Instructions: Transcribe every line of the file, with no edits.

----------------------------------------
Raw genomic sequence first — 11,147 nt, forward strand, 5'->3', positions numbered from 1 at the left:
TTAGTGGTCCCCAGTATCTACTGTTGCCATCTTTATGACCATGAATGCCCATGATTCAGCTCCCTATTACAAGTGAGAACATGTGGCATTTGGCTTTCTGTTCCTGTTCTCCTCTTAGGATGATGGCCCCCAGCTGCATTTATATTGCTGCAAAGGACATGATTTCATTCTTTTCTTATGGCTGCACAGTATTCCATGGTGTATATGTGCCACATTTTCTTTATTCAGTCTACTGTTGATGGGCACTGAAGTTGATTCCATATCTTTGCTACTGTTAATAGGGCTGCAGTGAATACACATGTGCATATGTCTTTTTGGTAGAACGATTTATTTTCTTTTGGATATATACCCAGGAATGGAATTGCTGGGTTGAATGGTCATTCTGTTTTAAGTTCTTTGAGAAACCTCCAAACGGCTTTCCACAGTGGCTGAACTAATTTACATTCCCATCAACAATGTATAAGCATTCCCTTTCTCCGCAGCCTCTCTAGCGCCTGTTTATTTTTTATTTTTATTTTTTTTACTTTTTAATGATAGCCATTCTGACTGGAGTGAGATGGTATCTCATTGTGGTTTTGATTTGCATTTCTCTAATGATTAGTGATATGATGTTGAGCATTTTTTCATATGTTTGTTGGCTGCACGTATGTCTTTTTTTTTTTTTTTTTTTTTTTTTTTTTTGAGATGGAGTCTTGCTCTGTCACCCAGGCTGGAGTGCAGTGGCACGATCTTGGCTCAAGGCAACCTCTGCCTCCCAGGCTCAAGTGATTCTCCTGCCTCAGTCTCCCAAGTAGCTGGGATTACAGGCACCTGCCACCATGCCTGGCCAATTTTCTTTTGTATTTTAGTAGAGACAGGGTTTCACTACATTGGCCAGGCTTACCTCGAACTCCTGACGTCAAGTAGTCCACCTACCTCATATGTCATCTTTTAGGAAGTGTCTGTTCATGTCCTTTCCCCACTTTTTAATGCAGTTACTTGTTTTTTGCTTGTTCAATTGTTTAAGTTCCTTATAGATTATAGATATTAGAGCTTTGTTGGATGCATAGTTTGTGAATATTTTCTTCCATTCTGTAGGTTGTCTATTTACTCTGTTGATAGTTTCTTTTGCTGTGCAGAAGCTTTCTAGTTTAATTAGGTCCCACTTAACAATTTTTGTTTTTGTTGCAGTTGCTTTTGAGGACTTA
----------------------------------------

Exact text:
Raw genomic sequence first — 11,147 nt, forward strand, 5'->3', positions numbered from 1 at the left:
TTAGTGGTCCCCAGTATCTACTGTTGCCATCTTTATGACCATGAATGCCCATGATTCAGCTCCCTATTACAAGTGAGAACATGTGGCATTTGGCTTTCTGTTCCTGTTCTCCTCTTAGGATGATGGCCCCCAGCTGCATTTATATTGCTGCAAAGGACATGATTTCATTCTTTTCTTATGGCTGCACAGTATTCCATGGTGTATATGTGCCACATTTTCTTTATTCAGTCTACTGTTGATGGGCACTGAAGTTGATTCCATATCTTTGCTACTGTTAATAGGGCTGCAGTGAATACACATGTGCATATGTCTTTTTGGTAGAACGATTTATTTTCTTTTGGATATATACCCAGGAATGGAATTGCTGGGTTGAATGGTCATTCTGTTTTAAGTTCTTTGAGAAACCTCCAAACGGCTTTCCACAGTGGCTGAACTAATTTACATTCCCATCAACAATGTATAAGCATTCCCTTTCTCCGCAGCCTCTCTAGCGCCTGTTTATTTTTTATTTTTATTTTTTTTACTTTTTAATGATAGCCATTCTGACTGGAGTGAGATGGTATCTCATTGTGGTTTTGATTTGCATTTCTCTAATGATTAGTGATATGATGTTGAGCATTTTTTCATATGTTTGTTGGCTGCACGTATGTCTTTTTTTTTTTTTTTTTTTTTTTTTTTTTTGAGATGGAGTCTTGCTCTGTCACCCAGGCTGGAGTGCAGTGGCACGATCTTGGCTCAAGGCAACCTCTGCCTCCCAGGCTCAAGTGATTCTCCTGCCTCAGTCTCCCAAGTAGCTGGGATTACAGGCACCTGCCACCATGCCTGGCCAATTTTCTTTTGTATTTTAGTAGAGACAGGGTTTCACTACATTGGCCAGGCTTACCTCGAACTCCTGACGTCAAGTAGTCCACCTACCTCATATGTCATCTTTTAGGAAGTGTCTGTTCATGTCCTTTCCCCACTTTTTAATGCAGTTACTTGTTTTTTGCTTGTTCAATTGTTTAAGTTCCTTATAGATTATAGATATTAGAGCTTTGTTGGATGCATAGTTTGTGAATATTTTCTTCCATTCTGTAGGTTGTCTATTTACTCTGTTGATAGTTTCTTTTGCTGTGCAGAAGCTTTCTAGTTTAATTAGGTCCCACTTAACAATTTTTGTTTTTGTTGCAGTTGCTTTTGAGGACTTA